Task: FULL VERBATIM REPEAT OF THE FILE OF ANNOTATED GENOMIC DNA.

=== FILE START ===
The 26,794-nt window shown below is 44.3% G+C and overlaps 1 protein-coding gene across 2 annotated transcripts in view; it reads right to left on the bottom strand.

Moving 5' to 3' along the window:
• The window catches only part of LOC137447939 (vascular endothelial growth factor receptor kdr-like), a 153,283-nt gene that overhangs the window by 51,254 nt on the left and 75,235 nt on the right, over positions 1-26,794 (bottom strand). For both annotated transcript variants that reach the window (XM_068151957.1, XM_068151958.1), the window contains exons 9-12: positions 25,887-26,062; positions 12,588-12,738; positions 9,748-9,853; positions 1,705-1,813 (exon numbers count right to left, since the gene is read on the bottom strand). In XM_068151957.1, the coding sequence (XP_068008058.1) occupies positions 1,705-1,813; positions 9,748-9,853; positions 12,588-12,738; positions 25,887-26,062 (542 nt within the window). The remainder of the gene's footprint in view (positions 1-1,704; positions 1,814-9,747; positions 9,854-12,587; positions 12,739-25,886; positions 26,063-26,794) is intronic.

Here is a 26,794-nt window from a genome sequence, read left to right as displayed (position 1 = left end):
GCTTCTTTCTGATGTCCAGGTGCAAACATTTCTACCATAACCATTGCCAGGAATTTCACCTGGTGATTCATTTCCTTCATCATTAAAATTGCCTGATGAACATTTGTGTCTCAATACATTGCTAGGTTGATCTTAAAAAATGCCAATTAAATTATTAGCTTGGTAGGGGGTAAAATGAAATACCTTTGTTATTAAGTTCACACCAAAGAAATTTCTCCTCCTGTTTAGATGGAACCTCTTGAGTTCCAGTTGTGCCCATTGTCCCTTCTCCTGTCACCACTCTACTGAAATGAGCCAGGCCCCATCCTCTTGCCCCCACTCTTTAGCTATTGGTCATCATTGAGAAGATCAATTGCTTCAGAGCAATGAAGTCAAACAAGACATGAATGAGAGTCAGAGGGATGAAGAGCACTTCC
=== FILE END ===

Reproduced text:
The 26,794-nt window shown below is 44.3% G+C and overlaps 1 protein-coding gene across 2 annotated transcripts in view; it reads right to left on the bottom strand.

Moving 5' to 3' along the window:
• The window catches only part of LOC137447939 (vascular endothelial growth factor receptor kdr-like), a 153,283-nt gene that overhangs the window by 51,254 nt on the left and 75,235 nt on the right, over positions 1-26,794 (bottom strand). For both annotated transcript variants that reach the window (XM_068151957.1, XM_068151958.1), the window contains exons 9-12: positions 25,887-26,062; positions 12,588-12,738; positions 9,748-9,853; positions 1,705-1,813 (exon numbers count right to left, since the gene is read on the bottom strand). In XM_068151957.1, the coding sequence (XP_068008058.1) occupies positions 1,705-1,813; positions 9,748-9,853; positions 12,588-12,738; positions 25,887-26,062 (542 nt within the window). The remainder of the gene's footprint in view (positions 1-1,704; positions 1,814-9,747; positions 9,854-12,587; positions 12,739-25,886; positions 26,063-26,794) is intronic.

Here is a 26,794-nt window from a genome sequence, read left to right as displayed (position 1 = left end):
GCTTCTTTCTGATGTCCAGGTGCAAACATTTCTACCATAACCATTGCCAGGAATTTCACCTGGTGATTCATTTCCTTCATCATTAAAATTGCCTGATGAACATTTGTGTCTCAATACATTGCTAGGTTGATCTTAAAAAATGCCAATTAAATTATTAGCTTGGTAGGGGGTAAAATGAAATACCTTTGTTATTAAGTTCACACCAAAGAAATTTCTCCTCCTGTTTAGATGGAACCTCTTGAGTTCCAGTTGTGCCCATTGTCCCTTCTCCTGTCACCACTCTACTGAAATGAGCCAGGCCCCATCCTCTTGCCCCCACTCTTTAGCTATTGGTCATCATTGAGAAGATCAATTGCTTCAGAGCAATGAAGTCAAACAAGACATGAATGAGAGTCAGAGGGATGAAGAGCACTTCC